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HX Stomp or Other Interface When Using Native/Logic


evolz
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I work in media design and have been using Logic Pro with Helix Native. I been using the Scarlett products and my HX Stomp as a audio interface. A colleague recently mentioned that I should move to a  Universal Audio Interface for better quality of sound. What are your guys thoughts on this? I primary record guitars and use built in virtual instruments for production via midi keyboards.

 

Thanks for your input.

 

 

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I own a Scarlett (18i8), and Helix floor, Helix Native and a UAD Apollo Twin. I've used all sorts of combinations for audio interface/guitar modeling.

 

It all depends on your needs. Do you or will you record a lot of vocals or acoustic instruments (guitar, mandolin, etc)? If not, the Scarlett should be fine. Actually, the Stomp (and Helix) are decent interfaces. UAD stuff is $$$. Of course, you can spend even more UAD $$$ and get some of their excellent plugins which run within their own hardware processors (freeing up some computer resources).

 

I think I would base the decision on your current/future needs and whether or not you are happy with your current audio quality. Frankly, you may be just fine with what you already have...

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On 5/2/2020 at 9:31 PM, evolz said:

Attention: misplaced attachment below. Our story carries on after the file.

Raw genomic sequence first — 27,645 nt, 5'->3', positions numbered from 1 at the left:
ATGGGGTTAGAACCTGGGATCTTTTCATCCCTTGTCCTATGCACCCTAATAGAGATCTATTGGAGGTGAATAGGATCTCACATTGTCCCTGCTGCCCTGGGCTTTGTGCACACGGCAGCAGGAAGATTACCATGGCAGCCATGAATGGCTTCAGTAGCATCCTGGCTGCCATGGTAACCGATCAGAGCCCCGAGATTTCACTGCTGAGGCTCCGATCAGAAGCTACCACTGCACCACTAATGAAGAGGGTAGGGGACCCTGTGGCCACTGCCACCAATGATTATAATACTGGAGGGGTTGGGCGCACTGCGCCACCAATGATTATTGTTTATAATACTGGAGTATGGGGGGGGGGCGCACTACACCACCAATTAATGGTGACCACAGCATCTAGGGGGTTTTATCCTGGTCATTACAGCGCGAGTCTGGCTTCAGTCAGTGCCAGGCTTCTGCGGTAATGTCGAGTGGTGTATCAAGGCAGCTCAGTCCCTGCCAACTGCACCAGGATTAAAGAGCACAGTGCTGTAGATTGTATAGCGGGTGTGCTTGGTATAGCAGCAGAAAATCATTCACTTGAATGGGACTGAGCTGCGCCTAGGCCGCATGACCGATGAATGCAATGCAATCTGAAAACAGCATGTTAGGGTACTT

I work in media design and have been using Logic Pro with Helix Native. I been using the Scarlett products and my HX Stomp as a audio interface. A colleague recently mentioned that I should move to a  Universal Audio Interface for better quality of sound. What are your guys thoughts on this? I primary record guitars and use built in virtual instruments for production via midi keyboards.

 

Thanks for your input.


Hi evolz,

 

I find that I must agree with “soundog” and what he say in his post above. Universal Audio equipment is excellent quality and very expensive, therefore I would ask is the investment going to be worth the return. Unless your colleague is Alan Parsons, l wouldn’t bother just for the sake of it.
 

A Scarlett and HX Stomp should be good enough. Use the Scarlett and a decent vocal mic for vox and acoustic guitar etc. Your Stomp is specifically designed to handle electric guitar and bass, so no problem there. As you state that you are using software synths and virtual instruments therefore the output from them will be printed direct to disk there is no real advantage in spending lots of cash.
 

I would guess that when you finalise your audio projects, you pass on the stems or finished stereo mix of your production to someone else. If that’s the case, they will be listening through a completely different setup. The thing you need to do is focus on is capturing the cleanest and best signal at source. Providing there are no glitches, clicks, pops and unwanted distortion when you are listening back through some quality studio monitors you should be fine.

 

There is no substitute for skill - as many have found to their detriment - having all the gear and no idea will always be exactly that.

 

Why go to unnecessary expense - try to polish you recording techniques first. Practice gain staging and capturing the best take. Remember, there are people out there producing quality music on no more than an iPad and GarageBand.
 

Hope this helps/makes sense

 

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